So after the Saturday fiasco I had with my Barley Wine (I will update on this at the end of the post) I was in need of a good brew day. Plus, I didn’t want to waste a good yeast. So I went ahead and planned a rare week night all-grain session. Since I had London ESB as my yeast I decided to go ahead and brew an Old Ale. Here is the recipe that I used:
Batch Size: 5.00 gal
Boil Size: 6.82 gal
OG: 1.071 SG
Color: 14.8 SRM
IBU: 63.4 IBU
Brewhouse Efficiency: 59.0 %
Boil Time: 60 Minutes
Amount Item Type % or IBU
13.00 lb Pale Malt (2 Row) UK (3.0 SRM) Grain 74.3 %
2.00 lb Caramel/Crystal Malt – 20L (20.0 SRM) Grain 11.4 %
1.50 lb Cara-Pils/Dextrine (2.0 SRM) Grain 8.6 %
1.00 lb Caramel/Crystal Malt – 60L (60.0 SRM) Grain 5.7 %
1.00 oz Centennial [8.00%] (60 min) Hops 33.3 IBU
0.50 oz Target [11.00%] (60 min) Hops 18.3 IBU
0.25 oz Pearle [8.00%] (30 min) Hops 5.1 IBU
0.50 oz Mt. Hood [6.00%] (15 min) Hops 5.0 IBU
0.25 oz Saaz [4.00%] (15 min) Hops 1.7 IBU
Mash Schedule: My Mash
Total Grain Weight: 17.50 lb
Name Description Step Temp Step Time
Step Add 6.56 gal of water at 168.4 F158.0 F 60 min
Decoc to get up to temp Decoct 1.47 gal of mash and boil168.0 F 20 min
Batch Sparge: 2 gal 168f 10 min
Batch Sparge: 1 gal 168f 10 min
This brew day went off without a hitch. I was home by about 4:10 when I started my water on heat. I decided not to treat the water this time. I thought about treating the mash directly, but decided I was going to do some more research on the Ph thing.
I struck 6 1/2 gallons for the mash at 168f, my grain bed wound up only being 150f so I drew off some of the mash and did a small decoct to heat up the grain bed. That took about 10-15 min to get up to temp. I added the decoct grains back to the tun and was at a nice 156f.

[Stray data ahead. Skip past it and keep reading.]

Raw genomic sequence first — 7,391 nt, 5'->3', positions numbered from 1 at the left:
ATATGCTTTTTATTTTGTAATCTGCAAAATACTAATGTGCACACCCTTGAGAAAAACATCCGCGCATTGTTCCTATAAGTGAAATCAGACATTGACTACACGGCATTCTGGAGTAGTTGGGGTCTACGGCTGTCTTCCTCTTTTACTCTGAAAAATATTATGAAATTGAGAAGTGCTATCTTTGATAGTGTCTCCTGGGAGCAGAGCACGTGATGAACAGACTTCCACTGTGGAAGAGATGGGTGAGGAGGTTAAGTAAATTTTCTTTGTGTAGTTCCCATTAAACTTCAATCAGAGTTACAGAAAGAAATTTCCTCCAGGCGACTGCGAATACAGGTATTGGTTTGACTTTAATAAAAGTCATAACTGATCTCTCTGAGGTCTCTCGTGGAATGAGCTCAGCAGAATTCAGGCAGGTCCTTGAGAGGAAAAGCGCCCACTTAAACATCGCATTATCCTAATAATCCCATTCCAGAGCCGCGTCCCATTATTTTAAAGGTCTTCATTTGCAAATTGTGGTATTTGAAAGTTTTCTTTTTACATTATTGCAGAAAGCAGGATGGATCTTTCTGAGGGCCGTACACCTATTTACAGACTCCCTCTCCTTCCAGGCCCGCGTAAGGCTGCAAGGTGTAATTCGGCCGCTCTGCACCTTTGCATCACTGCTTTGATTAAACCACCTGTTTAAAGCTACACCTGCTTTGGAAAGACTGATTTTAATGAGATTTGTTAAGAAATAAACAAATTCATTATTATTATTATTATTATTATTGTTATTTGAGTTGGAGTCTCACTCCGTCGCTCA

I let it go like this for a little over 45min before I drew off some more of the grains for a second decoct. I boiled the decoct for about 5 min and re-introduced it to the mash tun for the mash out temp of 168f (hold for 10 min). It worked like a charm!
I used almost 2 gallons for the decoct at a pretty thick consistency. I am willing to bet there are people out there who will tell you how thick or thin your decoct should be, but for me, I like it like oatmeal; think, but enough liquid so you can stir it around. I think the key is to have enough liquid so your grains don’t scorch or burn, but dry enough so that it’s not like you are boiling your mash.
Anyway, I did 2 batch sparges on the advice of my blog friends Ted and Brian (if you don’t already read Ted’s blog I recommend it, he really knows what he is doing) which went really well. Actually the mash out wait of 10 min was about the perfect time to heat up my first batch of water for the sparge so that’s a good argument for mashing out. My first runnings were about 1.070 and my runnings after the first batch sparge were 1.052.
My pre-boil gravity was 1.052 and about 6 3/4 gallons, dead on with what Beer Smith told me I should be at! I have to say, at this point having hit all of my targets in temp, time and gravity I was very pleased. I had the wort up to a boil by 8pm and pitched a cooled wort to my London ESB by about 9:20.
Before I went to bed, I checked and it was already bubbling aggressively!
UPDATE: On the Barley Wine, I racked this over into my 2 gallon storage containers. I got an FG of about 1.010. I drank the sample I took to see what I thought and I have to say, it tasted REALLY strong. It had a definite alcohol burn. Now this leaves me with an even greater mystery; why the strange readings if all other signs are pointing to a high OG?
Who knows. As long as I keep having the occasional brew night like I had last night, I am going to be brewing for a long time. It’s like a great drive out of the tee box. It keeps you playing!